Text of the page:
Domain and Range
Difficult SAT questions on functions test to see if you
are the master of your domain and range. Here are the keys to the
kingdom.
Domain of a Function
The domain of a function is the set of inputs (x values)
for which the function is defined. Consider the functions f(x)
= x^{2} and g(x)
= ^{1}/_{x} ^{}.
In f(x), any value
of x can produce a valid result, since
any number can be squared. In g(x),
though, not every value of x can generate
an output: When x = 0, g(x) is
undefined. While the domain of f(x) is
all values of x, the domain of g(x) is x <
0 and x > 0. The domain of
the function h(x) = is even more restricted. Since a
negative number has no square root, h(x) has
a domain of x > 0.
Finding the Domain of a Function
To find the domain of a given function, first look for
any restrictions on the domain. There are two main restrictions
for function domain questions to look out for on the SAT:

Division by zero. Division by zero is
mathematically impossible. A function is therefore undefined for
all the values of x for which division
by zero occurs. For example, f(x)
=
^{1}/_{x2} is undefined at x = 2, since when x = 2, the function is equal to f(x) =^{1}/_{0} .  Negative numbers under square roots. The square root of a negative number does not exist, so if a function contains a square root, such as , the domain must be x > 0.
There are easytospot warning signs that indicate you
should look out for either division by zero or negative numbers
under square roots. The division by zero warning sign is a variable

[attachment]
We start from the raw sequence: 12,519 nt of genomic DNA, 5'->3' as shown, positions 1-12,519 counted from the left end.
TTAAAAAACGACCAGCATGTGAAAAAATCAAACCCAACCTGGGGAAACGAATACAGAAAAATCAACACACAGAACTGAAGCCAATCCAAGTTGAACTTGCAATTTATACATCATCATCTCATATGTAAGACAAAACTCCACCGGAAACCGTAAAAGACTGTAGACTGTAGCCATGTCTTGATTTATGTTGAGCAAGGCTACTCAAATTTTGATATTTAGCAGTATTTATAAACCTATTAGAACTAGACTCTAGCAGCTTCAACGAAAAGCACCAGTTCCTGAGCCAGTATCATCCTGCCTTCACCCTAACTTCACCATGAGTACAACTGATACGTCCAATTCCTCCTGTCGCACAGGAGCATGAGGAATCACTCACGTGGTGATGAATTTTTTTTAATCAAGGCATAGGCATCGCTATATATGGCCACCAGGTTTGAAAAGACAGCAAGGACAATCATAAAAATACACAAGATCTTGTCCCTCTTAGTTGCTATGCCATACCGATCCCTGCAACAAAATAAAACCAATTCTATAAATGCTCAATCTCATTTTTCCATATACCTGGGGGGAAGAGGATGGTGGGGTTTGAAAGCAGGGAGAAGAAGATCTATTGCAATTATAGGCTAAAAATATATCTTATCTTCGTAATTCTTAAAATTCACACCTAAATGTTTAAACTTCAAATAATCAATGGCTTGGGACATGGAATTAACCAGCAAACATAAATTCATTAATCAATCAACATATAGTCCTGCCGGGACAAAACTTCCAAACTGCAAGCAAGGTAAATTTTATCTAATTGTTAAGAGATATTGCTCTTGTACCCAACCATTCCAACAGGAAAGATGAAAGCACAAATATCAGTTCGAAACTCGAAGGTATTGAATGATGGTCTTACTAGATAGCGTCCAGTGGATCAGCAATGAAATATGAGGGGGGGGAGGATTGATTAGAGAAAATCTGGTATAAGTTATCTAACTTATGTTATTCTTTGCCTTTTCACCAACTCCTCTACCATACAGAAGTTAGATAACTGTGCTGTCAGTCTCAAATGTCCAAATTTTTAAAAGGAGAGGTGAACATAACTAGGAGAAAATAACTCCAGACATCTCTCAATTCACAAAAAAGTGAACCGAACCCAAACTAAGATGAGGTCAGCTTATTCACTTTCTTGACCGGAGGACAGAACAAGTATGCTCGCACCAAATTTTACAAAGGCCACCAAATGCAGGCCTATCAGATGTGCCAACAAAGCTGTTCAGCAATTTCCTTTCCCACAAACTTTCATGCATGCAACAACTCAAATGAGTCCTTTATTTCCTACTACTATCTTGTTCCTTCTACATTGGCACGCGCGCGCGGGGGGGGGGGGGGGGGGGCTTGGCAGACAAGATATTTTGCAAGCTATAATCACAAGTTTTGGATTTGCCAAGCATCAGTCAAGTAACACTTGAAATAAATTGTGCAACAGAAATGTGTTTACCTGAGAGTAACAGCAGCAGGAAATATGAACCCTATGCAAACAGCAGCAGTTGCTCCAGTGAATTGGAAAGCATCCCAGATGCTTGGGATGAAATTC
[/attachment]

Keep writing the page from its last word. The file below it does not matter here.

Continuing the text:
in the denominator of a fraction. The negative number under square
roots warning sign is a variable under a square root (or a variable
raised to the 1/2 power). Once you’ve located the likely problem
spots, you can usually find the values to eliminate from the domain
pretty easily.
You must be itching for an example. Allow us to scratch
that itch:

f(x) has
variables in its denominator: red flag for the possibility of division
by zero. You may need to restrict the function’s domain to ensure
that division by zero doesn’t occur. To find the values of x that
cause the denominator to equal zero, set up an equation equal to zero: x^{2} +
5x + 6 = 0. A quadratic equation. Ahoy!
Factor it: (x + 2)(x + 3)
= 0. So, for x = {–2, –3},
the denominator is zero and f(x) is undefined.
The domain of f(x) is
the set of all real numbers x such
that x ≠ –2, –3. This can also be
written in the form {x: x ≠ –2,
–3}.
Here’s another example:

This function has both warning signs: a variable under
a square root and a variable in the denominator. It’s best to examine
each situation separately:
 The denominator would equal zero if x = 7.
 The quantity under the square root, x – 4, must be greater than or equal to zero in order for the function to be defined. Therefore, .
The domain of the function is therefore the set of real
numbers x such that x ≠ 7.
The Range of a Function
A function’s range is the set of all values of f(x) that
can be generated by the function. The easiest way to think about
range is to visualize it on a graph. The domain, which is all the
valid values of x in the function,
is the xaxis, while the range, all
the values of f(x),
is the yaxis. Take a look at the
following two graphs: